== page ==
Model I1 and AI were fitted jointly for all disease outcomes. Posterior sampling via McMC was chosen as the main tool for estimation. Given that missingness occurs within the outcomes and predictors, we assumed a Bayesian paradigm and decided to use BUGS software as it allows the imputation of missing outcomes using data augmentation, and allows prior specification for missing predictors. All joint models were fitted using WinBUGS14 [14]. Maps of Chile were created using the tmap package in R [15]. Two chains were run with a thinning of 50. Samples of a size of 5000 were taken following burn-in (Lunn, et al. [16], Lunn, et al. [17]). Convergence was visually checked by means of Gelman–Rubin–Brooks plot (Brooks and Gelman [18]), the potential scale reduction factor R ^ (Gelman and Rubin [19]), sample trace and density plots, sample autocorrelations and Markov Chain Monte Carlo error (Lawson, et al. [20]). Convergence can be assumed if R ^ is close to 1. Model fit was visually checked by means of trace plots of the deviance (Spiegelhalter, et al. [21]), mapping the correlated heterogeneity, u p , and uncorrelated heterogeneity, v p . The map of the correlated heterogeneity shows a clustered pattern and the map of uncorrelated heterogeneity shows a random pattern, if an adequate model fit is found.
As is common in other cross-sectional studies the missingness in this study did not display any particular structure and was assumed to be essentially at random (MAR). This form of missingness is handled optimally using predictive inference within the Bayesian modeling framework.

2.5. Posterior Risk Exceedance

As an additional diagnostic to help with the delineation of areas of exceptionally high risk, we employed exceedance probability criteria (Lawson [22]). An exceedance probability can be computed from posterior sampled output from a Bayesian model (see, e.g., Lawson and Rotejanaprasert [23]). The exceedance probability is defined as the probability that the estimated posterior value, in this case prevalence, for each sample, was greater than a chosen threshold.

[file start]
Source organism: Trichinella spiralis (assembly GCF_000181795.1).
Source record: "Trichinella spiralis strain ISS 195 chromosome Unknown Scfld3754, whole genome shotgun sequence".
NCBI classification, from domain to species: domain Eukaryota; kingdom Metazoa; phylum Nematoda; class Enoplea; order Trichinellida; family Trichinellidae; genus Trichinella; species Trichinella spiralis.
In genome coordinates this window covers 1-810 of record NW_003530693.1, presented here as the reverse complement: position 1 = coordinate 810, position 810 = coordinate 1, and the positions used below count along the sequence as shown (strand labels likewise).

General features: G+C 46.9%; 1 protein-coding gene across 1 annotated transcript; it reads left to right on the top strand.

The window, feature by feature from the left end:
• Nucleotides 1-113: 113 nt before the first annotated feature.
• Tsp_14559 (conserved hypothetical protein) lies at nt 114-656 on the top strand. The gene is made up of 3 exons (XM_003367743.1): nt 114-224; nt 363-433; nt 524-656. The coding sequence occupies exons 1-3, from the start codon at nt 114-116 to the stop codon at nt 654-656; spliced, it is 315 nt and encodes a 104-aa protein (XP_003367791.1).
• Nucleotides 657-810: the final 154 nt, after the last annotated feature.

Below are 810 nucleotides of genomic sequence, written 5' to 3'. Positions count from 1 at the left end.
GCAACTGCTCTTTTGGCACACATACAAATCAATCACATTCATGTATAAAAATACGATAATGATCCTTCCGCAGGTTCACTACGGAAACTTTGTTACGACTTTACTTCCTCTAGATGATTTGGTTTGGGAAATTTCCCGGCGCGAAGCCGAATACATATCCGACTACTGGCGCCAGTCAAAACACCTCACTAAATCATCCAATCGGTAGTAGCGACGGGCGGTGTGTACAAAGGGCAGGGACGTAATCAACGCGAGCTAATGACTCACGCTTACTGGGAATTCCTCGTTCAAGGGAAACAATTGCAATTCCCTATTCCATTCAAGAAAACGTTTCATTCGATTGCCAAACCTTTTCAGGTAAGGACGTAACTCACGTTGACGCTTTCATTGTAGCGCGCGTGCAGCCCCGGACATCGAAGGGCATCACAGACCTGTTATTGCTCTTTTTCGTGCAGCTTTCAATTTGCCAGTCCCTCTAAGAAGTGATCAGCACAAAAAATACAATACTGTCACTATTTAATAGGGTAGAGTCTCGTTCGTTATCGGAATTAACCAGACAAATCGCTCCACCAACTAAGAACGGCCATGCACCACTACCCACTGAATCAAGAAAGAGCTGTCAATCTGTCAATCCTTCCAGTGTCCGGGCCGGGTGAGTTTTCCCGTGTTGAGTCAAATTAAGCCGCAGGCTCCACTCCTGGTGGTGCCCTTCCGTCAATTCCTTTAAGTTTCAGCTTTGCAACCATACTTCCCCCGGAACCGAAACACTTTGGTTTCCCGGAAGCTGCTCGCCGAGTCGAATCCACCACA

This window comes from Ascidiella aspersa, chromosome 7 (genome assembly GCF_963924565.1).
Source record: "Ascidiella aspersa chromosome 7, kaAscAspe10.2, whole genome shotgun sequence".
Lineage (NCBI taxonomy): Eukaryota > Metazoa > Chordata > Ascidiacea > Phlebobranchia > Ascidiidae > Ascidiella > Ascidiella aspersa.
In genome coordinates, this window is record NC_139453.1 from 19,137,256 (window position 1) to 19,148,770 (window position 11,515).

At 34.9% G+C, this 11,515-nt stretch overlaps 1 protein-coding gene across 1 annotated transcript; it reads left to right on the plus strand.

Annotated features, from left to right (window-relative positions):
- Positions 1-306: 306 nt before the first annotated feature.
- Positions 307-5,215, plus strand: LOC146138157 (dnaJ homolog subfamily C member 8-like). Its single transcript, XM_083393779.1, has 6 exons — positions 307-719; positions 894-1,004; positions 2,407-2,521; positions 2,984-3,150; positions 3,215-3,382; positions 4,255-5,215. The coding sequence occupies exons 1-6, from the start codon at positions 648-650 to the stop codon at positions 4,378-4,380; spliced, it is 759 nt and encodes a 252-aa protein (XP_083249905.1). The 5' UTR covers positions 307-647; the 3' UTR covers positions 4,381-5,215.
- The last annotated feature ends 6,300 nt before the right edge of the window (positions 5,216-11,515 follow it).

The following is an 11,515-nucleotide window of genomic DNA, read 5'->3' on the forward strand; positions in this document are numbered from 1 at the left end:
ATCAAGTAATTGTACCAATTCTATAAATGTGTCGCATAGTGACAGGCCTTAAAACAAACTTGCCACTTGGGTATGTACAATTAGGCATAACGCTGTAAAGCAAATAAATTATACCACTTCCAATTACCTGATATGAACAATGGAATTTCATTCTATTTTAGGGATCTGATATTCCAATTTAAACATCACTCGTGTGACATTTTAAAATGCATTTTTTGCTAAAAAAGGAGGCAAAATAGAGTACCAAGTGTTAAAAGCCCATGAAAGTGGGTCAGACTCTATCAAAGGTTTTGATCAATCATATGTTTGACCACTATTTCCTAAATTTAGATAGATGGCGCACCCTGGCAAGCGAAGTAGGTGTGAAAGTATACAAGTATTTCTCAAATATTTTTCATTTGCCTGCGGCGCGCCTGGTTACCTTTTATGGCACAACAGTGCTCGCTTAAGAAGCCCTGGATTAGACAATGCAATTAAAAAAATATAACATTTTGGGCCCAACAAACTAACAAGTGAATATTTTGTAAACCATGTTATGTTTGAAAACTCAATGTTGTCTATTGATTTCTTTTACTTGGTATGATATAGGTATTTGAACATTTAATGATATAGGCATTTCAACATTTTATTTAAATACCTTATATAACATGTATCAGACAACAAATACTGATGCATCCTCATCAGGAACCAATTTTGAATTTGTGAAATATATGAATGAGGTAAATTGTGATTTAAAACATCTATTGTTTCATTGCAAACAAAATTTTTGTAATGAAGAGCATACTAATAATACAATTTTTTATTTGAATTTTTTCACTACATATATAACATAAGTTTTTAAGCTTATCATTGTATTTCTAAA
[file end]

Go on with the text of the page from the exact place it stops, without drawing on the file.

P ( p k j > c ) =   1 G   g = 1 G   I ( p k j > c )
I = { 1 , p k j > c   0 ,   o t h e r w i s e  
where G is the total number of samples, p is the estimated probability of sample g and c is the chosen threshold. Whenever p exceeds the threshold c , it is recorded as 1, 0 otherwise. Averaged over the sample, this yields an estimate of the upper tail marginal probability of the parameter. This can be used to detect unusually high values and for hot spot clustering by looking for groups of unusually high areas in mapped output (Richardson, et al. [24]).
For diabetes, a threshold of 9.4%, for obesity of 25.1%, for hypertension of 26.9% and for elevated LDL a threshold of 22.7% was chosen based on the estimated national prevalence in the CNHS report ( Exceedance results are reported in Table A1, Table A2, Table A3 and Table A4.

2.6. Descriptive Statistics

The mean age of the study population was 46.3 with no significant difference in age between males (45.7) and females (46.7). More females (59.9%), than males (40.1%) participated in the study (p-value < 0.001). Females showed a significantly higher BMI than males (28.1 vs. 27.4; p-value < 0.001). Women had a higher, but not significant, diabetes rate (10.7% vs. 10.4%; p-value = 0.8331), a significantly higher obesity rate (32.9% vs. 23.4%; p-value < 0.001), a lower hypertension rate (34.3% vs. 37.2%; p-value = 0.03895) and a lower significant elevated LDL rate (24.5% vs. 34.6%; p-value = < 0.001) than men.
Table 1 gives some information concerning which region each province belongs to, square km, Inhabitants per square km, gross domestic product (GDP) per capita and the number of sampled individuals per province. Table A1, Table A2 and Table A3 show estimates of posterior probabilities, their standard deviations (SD), median, 2.5% and 97.5% percentiles of the 95% credible interval, and the probability of exceeding the chosen threshold for each province and each outcome. In Figure 1, Figure 2, Figure 3 and Figure 4, posterior estimates of a range of quantities for the fitted spatial models for diabetes, hypertension, obesity and elevated LDL are found.

3. Results of the Joint Modeling